7 Showstopping Artworks to Look Out for This Auction Season

Yayoi Kusama, Red Stripes, 1965. Image courtesy of Phillips.

Auction season produces a lot of headlines, the ones that have all cross-sectors of people shouting, “They spent how much on that?” or “I could sell my kid’s drawing for $2 million,” blah blah blah. And it’s usually the blockbuster New York sales that reach such a fever pitch. Guess what? May has arrived, and this marquee season is slated to hammer in at $1.5 to $2.3 billion. But you know what’s also true? This season features incredible single-owner collections or singular works by artists who don’t hit the market—let alone the auction block—almost ever.

Whether it’s Warner Music’s Mo Ostin’s contemporary and postwar holdings at Sotheby's, or controversial Boston mogul Gerald Fineberg’s in-depth, curatorial, century-spanning collection at Christie’s, surely what’s on the docket shall fetch the eye-popping prices we’ve come to expect. However, we find merit in looking at these offers beyond the final hammer price, as they reflect both artistic feats and committed collecting, the type where passion for and patronage of artists remains paramount. So, we’ve rounded up a preview of the artworks hitting the block this and next week from top auction houses that take a deep dive into provenance and the power of collecting.

Henri Rousseau, Les Flamants, 1910. Image courtesy of Christie’s.

Henri Rousseau, Les Flamants, 1910
20th Century Evening Sale, Christie's, May 11
Estimate: $20-30 million

“Once in a lifetime canvas” gets tossed around a lot these days; in the case of Henri Rousseau’s Les Flamants, this will (likely) be the sole example (ever) of the famed, self-taught, French post-Impressionist’s “Jungle” series to come to market. It’s estimated to ring in at $20 to 30 million. “Even if we create a market moment, we're not going to be able to follow this up because the [inventory] simply doesn't exist,” explains Vanessa Fusco, co-head of the 20th Century Evening sale, offering this work on May 11.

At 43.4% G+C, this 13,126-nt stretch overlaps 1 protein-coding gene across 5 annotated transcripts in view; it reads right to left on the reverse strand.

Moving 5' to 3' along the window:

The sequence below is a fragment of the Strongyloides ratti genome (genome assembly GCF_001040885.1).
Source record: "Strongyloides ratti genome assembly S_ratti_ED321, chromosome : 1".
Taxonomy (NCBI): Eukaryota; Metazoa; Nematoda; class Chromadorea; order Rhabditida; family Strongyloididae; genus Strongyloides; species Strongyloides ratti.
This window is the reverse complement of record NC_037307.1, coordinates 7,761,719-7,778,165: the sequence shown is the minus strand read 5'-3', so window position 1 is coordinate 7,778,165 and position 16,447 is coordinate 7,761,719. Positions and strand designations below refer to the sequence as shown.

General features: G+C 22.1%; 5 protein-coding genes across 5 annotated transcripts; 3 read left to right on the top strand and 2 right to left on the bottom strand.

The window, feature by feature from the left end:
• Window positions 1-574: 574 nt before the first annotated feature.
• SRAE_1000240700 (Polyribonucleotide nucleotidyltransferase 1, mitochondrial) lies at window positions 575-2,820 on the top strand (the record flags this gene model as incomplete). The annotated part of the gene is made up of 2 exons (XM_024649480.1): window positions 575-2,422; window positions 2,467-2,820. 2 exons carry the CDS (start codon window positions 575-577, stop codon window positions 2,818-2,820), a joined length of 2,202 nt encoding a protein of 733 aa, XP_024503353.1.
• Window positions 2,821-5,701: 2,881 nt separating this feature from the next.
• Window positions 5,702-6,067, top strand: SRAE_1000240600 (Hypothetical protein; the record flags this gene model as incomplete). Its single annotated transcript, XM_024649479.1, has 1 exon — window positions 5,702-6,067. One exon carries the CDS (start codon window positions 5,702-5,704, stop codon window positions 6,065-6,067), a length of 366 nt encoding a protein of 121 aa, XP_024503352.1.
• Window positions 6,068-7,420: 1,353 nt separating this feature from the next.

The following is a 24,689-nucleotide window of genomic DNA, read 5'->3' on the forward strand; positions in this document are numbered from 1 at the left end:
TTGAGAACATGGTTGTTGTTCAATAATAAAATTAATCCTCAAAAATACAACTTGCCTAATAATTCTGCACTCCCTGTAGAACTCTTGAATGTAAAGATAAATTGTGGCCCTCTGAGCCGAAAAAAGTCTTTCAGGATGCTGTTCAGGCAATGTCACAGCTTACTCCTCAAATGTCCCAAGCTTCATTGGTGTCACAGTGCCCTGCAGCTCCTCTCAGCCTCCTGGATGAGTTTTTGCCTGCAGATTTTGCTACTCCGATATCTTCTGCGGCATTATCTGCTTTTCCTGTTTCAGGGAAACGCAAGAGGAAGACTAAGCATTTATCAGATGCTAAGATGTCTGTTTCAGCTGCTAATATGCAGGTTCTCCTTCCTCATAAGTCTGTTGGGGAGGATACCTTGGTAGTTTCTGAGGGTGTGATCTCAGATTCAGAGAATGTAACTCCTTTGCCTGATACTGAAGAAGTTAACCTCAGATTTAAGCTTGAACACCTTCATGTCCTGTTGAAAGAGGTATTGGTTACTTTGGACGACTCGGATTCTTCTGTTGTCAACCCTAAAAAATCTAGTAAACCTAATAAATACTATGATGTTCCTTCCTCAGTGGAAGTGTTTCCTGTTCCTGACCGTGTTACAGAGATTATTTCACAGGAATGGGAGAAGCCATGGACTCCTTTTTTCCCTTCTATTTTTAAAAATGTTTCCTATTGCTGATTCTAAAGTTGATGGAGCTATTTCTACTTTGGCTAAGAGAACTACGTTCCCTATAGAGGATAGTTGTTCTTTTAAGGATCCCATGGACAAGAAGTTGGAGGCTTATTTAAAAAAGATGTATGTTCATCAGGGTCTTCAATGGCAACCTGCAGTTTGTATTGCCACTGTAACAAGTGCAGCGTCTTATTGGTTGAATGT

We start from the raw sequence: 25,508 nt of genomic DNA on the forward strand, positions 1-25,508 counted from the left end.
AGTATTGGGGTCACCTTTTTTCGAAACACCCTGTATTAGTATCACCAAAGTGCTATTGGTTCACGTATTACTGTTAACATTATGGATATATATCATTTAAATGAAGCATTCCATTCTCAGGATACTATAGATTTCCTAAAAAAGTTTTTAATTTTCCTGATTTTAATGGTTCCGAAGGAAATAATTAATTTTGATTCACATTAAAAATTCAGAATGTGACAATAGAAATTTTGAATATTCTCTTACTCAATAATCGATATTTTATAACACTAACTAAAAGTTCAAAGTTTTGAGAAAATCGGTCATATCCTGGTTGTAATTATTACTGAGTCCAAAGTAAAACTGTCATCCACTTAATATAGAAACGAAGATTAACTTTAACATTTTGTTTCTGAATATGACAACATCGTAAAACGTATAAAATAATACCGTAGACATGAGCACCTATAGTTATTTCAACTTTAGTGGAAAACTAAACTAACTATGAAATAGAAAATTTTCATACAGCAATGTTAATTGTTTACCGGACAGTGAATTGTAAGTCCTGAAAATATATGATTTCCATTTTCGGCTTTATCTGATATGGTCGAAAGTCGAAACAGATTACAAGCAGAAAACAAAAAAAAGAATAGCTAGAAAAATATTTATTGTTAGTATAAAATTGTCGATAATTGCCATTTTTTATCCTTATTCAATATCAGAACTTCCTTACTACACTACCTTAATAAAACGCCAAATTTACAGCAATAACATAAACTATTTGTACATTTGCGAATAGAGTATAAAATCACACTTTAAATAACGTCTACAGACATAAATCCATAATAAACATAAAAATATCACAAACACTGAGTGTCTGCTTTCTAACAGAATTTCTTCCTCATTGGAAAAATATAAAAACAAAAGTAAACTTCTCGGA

In fact, only nine of the 61 official, authenticated Rousseau works are in private hands (the rest sit in major museums, like the Museum of Modern Art and the Musée d'Orsay). “He's a self-taught artist. People weren't focused on preserving and recording his works in the time that they were being made,” explains Fusco. Les Flamants was originally acquired from Rousseau by German art critic Wilhelm Uhde, and now it’s the first work to be offered from the estate of Payne Whitney Middleton (yes of that Whitney family). “Provenance informs how rare this really work is,” adds Fusco.

Agnes Pelton, The Fountains, 1926. Image courtesy of Christie’s.

Agnes Pelton, The Fountains, 1926
20th Century Evening Sale, Christies, May 11
Estimate: $1.5-2.5 million

“If the pandemic had not happened,” says Emily Kaplan, vice president and co-head of 20th Century Evening Sale at Christie’s, “Agnes Pelton’s Whitney exhibition could have maybe had a Hilma af Klint moment, where the market grew and grew and grew.” Pelton’s major survey, “Desert Transcendentalist,” opened March 13, 2020. Enough said. The turn-of-century painter, who left Long Island for Palm Springs and became the face of the Transcendentalist Painting Group, has no market to speak of and a complicated catalog (since there is none). Fires in Space came to Stair Galleries in Hudson, New York, estimated at $400, but sold for $230,000 to dealer Michael Rosenfeld in 2018.

“I've been looking for one,” says Kaplan. “The Fountain is the only one. They're not abundantly available.” There are about 30 works currently in institutions; Pelton during her lifetime neither kept records nor had representation, so her official catalog is still being put together. Still, as Kaplan explains, there’s a private Pelton market (of which Christie’s has been involved), and they are hoping this sale “brings some out of the woodwork, and makes people realize what they have.”

Yayoi Kusama, Blue Spots, 1965. Image courtesy of Phillips.

Yayoi Kusama, Red Stripes, 1965
Yayoi Kusama, Blue Spots, 1965

20th Century and Contemporary Evening Sale, Phillips, May 17
Estimates: $2,500,000 - 3,500,000